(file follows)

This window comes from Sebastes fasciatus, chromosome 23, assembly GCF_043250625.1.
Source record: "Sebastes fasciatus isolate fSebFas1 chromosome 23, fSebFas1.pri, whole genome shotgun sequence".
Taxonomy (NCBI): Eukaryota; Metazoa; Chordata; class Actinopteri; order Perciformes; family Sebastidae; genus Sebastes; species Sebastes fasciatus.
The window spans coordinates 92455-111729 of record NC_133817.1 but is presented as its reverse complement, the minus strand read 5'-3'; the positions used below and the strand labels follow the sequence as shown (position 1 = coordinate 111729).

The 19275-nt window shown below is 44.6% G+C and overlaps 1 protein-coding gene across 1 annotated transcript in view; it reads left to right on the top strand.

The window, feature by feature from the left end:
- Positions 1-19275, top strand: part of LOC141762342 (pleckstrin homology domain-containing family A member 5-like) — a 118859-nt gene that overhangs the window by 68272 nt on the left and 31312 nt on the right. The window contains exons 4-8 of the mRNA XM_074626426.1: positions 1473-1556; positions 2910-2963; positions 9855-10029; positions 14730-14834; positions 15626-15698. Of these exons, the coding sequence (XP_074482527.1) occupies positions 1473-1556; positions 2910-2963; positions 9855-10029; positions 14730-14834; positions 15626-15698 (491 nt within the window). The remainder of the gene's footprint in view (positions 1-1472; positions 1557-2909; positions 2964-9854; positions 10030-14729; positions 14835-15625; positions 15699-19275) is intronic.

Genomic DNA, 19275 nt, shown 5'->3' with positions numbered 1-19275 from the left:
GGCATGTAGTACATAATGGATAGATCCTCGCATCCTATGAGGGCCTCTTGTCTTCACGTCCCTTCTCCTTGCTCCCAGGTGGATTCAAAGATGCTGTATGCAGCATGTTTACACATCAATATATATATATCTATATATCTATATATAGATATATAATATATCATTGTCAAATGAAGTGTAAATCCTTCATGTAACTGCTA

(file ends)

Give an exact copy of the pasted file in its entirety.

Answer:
This window comes from Sebastes fasciatus, chromosome 23, assembly GCF_043250625.1.
Source record: "Sebastes fasciatus isolate fSebFas1 chromosome 23, fSebFas1.pri, whole genome shotgun sequence".
Taxonomy (NCBI): Eukaryota; Metazoa; Chordata; class Actinopteri; order Perciformes; family Sebastidae; genus Sebastes; species Sebastes fasciatus.
The window spans coordinates 92455-111729 of record NC_133817.1 but is presented as its reverse complement, the minus strand read 5'-3'; the positions used below and the strand labels follow the sequence as shown (position 1 = coordinate 111729).

The 19275-nt window shown below is 44.6% G+C and overlaps 1 protein-coding gene across 1 annotated transcript in view; it reads left to right on the top strand.

The window, feature by feature from the left end:
- Positions 1-19275, top strand: part of LOC141762342 (pleckstrin homology domain-containing family A member 5-like) — a 118859-nt gene that overhangs the window by 68272 nt on the left and 31312 nt on the right. The window contains exons 4-8 of the mRNA XM_074626426.1: positions 1473-1556; positions 2910-2963; positions 9855-10029; positions 14730-14834; positions 15626-15698. Of these exons, the coding sequence (XP_074482527.1) occupies positions 1473-1556; positions 2910-2963; positions 9855-10029; positions 14730-14834; positions 15626-15698 (491 nt within the window). The remainder of the gene's footprint in view (positions 1-1472; positions 1557-2909; positions 2964-9854; positions 10030-14729; positions 14835-15625; positions 15699-19275) is intronic.

Genomic DNA, 19275 nt, shown 5'->3' with positions numbered 1-19275 from the left:
GGCATGTAGTACATAATGGATAGATCCTCGCATCCTATGAGGGCCTCTTGTCTTCACGTCCCTTCTCCTTGCTCCCAGGTGGATTCAAAGATGCTGTATGCAGCATGTTTACACATCAATATATATATATCTATATATCTATATATAGATATATAATATATCATTGTCAAATGAAGTGTAAATCCTTCATGTAACTGCTA